(This book also solidified my view that McJimsey is the one who came up with the “types” as such. There are a few more books from this era I want to obtain, but so far, I haven’t really found anything that predates her that uses Dramatic, Classic, Romantic, etc.)

A lot of the masculine/feminine (yin/yang) stuff basically repeats what we already know from Northrup. I haven’t had a chance to read the whole thing, since, as I said above, the material in this book is pretty dense, but from what I have read, what has interested me the most is the information about color. She groups people by hair color, and then hair color subgroups.

Obviously what interested me most is the section that applies to me, the blondes. She says that the best colors for blondes are blue-greens and violets, of both the red-violet and blue-violet variety. I find this true, for the most part–these are easy colors for me to wear, the ones I can steal from most palettes.

But I also found some kind of recognition for the thing that confuses me the most about my coloring:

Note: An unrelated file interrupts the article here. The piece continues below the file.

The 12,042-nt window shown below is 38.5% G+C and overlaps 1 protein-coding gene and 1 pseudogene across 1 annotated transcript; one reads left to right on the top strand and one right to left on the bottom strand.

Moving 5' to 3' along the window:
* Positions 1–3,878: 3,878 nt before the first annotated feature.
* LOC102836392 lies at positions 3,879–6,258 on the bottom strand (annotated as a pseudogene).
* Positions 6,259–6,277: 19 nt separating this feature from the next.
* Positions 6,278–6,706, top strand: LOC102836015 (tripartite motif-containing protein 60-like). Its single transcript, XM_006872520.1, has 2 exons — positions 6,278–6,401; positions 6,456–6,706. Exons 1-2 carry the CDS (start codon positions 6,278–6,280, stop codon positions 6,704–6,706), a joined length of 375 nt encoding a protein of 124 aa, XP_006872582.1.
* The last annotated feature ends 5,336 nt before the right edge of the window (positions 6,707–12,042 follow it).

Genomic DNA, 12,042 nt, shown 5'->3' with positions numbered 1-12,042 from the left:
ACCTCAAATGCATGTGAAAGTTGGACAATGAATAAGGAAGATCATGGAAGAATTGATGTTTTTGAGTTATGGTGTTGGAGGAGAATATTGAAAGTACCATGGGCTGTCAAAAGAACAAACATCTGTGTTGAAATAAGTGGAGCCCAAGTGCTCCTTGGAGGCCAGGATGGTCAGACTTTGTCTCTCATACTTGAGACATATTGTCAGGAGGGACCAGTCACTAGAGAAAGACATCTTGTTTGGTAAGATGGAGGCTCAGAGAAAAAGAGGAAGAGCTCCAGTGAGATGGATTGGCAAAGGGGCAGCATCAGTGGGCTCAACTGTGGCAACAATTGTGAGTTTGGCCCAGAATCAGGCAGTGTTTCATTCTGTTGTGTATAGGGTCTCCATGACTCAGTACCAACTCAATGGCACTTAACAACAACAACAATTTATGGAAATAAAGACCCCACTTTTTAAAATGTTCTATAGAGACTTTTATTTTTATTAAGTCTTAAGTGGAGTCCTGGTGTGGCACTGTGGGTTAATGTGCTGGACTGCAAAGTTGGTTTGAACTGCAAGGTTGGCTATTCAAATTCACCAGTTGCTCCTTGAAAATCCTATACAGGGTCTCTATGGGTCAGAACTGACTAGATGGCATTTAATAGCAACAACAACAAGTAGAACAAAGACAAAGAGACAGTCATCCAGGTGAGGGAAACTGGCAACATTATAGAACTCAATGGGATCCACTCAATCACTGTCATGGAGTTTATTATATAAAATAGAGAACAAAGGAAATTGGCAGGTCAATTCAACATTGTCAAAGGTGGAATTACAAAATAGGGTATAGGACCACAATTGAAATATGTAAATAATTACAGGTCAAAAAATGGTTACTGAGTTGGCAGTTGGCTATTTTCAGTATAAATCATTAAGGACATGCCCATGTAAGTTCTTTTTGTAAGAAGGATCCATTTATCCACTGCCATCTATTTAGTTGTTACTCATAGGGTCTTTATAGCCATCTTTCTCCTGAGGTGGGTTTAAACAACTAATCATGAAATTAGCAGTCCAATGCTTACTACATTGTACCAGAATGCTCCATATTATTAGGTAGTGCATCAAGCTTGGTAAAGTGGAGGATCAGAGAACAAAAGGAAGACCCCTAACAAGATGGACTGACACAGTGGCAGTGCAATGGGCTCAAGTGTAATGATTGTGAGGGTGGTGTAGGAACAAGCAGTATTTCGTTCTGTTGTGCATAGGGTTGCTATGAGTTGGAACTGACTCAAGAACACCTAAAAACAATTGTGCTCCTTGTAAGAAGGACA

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This is the first thing I’ve found that says that some blondes do better in medium-to-dark value colors. Conventional wisdom gives blondes light pink lipsticks and puts them in light blue dresses. Getting the Light Spring palette was life-changing moment for me; the sheer terribleness of the colors on me turned everything I had always been told about color in relation to myself on its head. I’d never seen myself look so red and unhealthy. It took me a long time to figure out what was missing. It turned out to be darkness.

Darkness, for me, is magical. Even colors on the Dark Autumn palette that fall on the brighter side of things are hard for me to wear. I love Dark Autumn yellow, but if I wear it by itself, I lose some jawline definition. When I put on a lipstick described as “warm, rusty brown,” it loses all brown and looks like a nice, rosy pinkish-red. I used to gravitate toward spring colors in makeup. Now I understand why I’d look at myself in the mirror and wipe off my lipstick before I left the house. I didn’t even wear lipstick on a regular basis before this year because I had no idea what colors worked for me.

I’m a blonde, but I happen to need darkness to come alive–which is something the color world has seemed to kind of forgotten since 1942. Certainly beauty magazines and makeup companies have. It’s always nice to get a little confirmation about what you see in the mirror and in yourself.

Using Zyla to Customize Your Kibbe Type

Flamboyant Gamine is a type usually represented in colors from the Bright color palettes and True Winter. A lot of black and white, graphic geometric prints, and so on. This works with the idea of Flamboyant Gamine as funky, colorful, and offbeat.